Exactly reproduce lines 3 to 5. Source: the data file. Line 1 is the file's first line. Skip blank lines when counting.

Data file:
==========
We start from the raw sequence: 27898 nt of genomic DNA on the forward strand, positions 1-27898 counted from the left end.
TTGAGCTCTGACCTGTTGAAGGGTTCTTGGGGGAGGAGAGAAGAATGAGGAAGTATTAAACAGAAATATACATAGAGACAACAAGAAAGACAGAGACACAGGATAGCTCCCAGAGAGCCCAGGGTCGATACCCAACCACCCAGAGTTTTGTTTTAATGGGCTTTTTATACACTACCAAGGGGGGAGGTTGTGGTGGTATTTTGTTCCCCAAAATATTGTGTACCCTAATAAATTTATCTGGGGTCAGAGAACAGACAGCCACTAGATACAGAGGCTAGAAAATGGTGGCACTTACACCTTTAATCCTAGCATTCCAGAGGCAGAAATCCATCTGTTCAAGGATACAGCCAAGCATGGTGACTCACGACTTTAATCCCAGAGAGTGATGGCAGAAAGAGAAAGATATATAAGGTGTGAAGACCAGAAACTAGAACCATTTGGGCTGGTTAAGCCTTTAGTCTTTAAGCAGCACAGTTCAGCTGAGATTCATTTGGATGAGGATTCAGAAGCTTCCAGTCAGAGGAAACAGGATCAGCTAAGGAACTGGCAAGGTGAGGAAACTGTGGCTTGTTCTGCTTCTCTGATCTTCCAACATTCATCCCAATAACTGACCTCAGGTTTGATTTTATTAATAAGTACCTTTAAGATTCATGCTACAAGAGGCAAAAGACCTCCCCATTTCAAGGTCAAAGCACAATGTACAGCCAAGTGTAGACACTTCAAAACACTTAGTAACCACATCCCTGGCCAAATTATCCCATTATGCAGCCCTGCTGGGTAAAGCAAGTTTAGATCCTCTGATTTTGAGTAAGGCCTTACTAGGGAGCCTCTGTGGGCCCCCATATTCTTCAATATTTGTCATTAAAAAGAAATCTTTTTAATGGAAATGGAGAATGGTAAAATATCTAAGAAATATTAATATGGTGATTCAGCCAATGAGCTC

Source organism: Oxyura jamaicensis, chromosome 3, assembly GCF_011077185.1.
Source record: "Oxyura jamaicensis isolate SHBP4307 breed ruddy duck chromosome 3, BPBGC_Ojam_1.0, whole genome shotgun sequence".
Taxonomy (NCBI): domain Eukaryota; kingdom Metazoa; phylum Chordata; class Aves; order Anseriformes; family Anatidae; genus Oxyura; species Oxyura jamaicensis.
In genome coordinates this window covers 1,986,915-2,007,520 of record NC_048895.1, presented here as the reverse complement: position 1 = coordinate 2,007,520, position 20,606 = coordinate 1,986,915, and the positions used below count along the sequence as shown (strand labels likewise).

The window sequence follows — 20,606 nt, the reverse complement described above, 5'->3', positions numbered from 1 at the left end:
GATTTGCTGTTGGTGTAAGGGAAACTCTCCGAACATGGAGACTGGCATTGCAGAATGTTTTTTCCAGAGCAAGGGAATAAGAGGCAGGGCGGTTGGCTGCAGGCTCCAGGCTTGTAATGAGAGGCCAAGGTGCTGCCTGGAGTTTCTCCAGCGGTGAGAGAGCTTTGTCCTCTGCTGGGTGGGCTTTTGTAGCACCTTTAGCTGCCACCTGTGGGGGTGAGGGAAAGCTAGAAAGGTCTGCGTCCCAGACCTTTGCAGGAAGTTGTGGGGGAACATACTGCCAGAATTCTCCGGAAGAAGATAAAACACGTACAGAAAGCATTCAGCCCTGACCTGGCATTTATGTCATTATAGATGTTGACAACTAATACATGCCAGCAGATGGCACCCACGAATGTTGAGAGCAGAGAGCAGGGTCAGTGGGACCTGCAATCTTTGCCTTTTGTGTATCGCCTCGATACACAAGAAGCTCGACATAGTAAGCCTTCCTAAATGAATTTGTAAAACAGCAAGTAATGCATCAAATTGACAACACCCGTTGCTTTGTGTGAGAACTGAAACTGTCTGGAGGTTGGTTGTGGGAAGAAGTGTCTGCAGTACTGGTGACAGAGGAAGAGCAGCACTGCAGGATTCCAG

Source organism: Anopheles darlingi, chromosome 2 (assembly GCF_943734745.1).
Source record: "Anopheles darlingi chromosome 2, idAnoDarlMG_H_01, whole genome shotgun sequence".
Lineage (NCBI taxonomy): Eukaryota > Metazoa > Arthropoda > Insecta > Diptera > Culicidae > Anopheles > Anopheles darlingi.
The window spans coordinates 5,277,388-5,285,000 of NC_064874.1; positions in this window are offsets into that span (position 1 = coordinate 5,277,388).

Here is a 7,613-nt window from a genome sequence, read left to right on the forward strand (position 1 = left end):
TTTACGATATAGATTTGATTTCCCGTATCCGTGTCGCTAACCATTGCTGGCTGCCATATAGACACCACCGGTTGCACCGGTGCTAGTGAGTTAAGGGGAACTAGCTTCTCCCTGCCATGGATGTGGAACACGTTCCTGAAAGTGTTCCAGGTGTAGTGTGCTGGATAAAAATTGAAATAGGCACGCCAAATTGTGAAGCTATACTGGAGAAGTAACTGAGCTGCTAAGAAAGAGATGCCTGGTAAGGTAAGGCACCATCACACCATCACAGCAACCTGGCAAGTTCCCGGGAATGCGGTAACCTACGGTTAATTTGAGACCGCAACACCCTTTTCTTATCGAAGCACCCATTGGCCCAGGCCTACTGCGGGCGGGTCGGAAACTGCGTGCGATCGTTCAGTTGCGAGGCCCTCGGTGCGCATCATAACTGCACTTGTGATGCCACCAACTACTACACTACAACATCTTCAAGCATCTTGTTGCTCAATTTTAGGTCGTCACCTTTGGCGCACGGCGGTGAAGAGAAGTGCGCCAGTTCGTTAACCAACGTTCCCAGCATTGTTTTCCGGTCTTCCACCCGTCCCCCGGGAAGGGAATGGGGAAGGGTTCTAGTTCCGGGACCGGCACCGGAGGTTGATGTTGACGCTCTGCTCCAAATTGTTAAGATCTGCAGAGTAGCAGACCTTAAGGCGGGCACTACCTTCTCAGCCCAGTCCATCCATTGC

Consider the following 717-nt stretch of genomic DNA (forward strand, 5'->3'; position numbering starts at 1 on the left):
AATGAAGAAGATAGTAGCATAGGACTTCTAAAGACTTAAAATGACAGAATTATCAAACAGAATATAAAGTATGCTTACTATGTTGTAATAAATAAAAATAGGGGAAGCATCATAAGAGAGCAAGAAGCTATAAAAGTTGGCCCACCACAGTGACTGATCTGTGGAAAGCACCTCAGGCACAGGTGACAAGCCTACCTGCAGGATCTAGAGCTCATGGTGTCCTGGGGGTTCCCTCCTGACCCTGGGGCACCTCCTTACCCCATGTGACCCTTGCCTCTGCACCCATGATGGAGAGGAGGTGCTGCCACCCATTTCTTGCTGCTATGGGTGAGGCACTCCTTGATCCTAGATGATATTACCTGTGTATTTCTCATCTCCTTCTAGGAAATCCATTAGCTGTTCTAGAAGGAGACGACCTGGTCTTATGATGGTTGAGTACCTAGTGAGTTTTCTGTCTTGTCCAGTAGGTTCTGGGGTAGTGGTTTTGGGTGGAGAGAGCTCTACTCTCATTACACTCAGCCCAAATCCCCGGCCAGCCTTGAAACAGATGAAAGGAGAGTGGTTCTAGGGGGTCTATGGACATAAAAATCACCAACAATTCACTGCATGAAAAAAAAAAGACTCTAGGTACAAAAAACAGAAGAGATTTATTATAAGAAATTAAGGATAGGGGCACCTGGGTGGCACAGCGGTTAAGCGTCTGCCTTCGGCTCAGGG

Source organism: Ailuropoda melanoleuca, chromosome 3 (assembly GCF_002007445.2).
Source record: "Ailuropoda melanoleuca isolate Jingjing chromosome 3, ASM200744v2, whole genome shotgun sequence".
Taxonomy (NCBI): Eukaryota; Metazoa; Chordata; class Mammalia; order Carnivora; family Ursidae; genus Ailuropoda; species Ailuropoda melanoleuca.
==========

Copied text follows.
Source organism: Oxyura jamaicensis, chromosome 3, assembly GCF_011077185.1.
Source record: "Oxyura jamaicensis isolate SHBP4307 breed ruddy duck chromosome 3, BPBGC_Ojam_1.0, whole genome shotgun sequence".
Taxonomy (NCBI): domain Eukaryota; kingdom Metazoa; phylum Chordata; class Aves; order Anseriformes; family Anatidae; genus Oxyura; species Oxyura jamaicensis.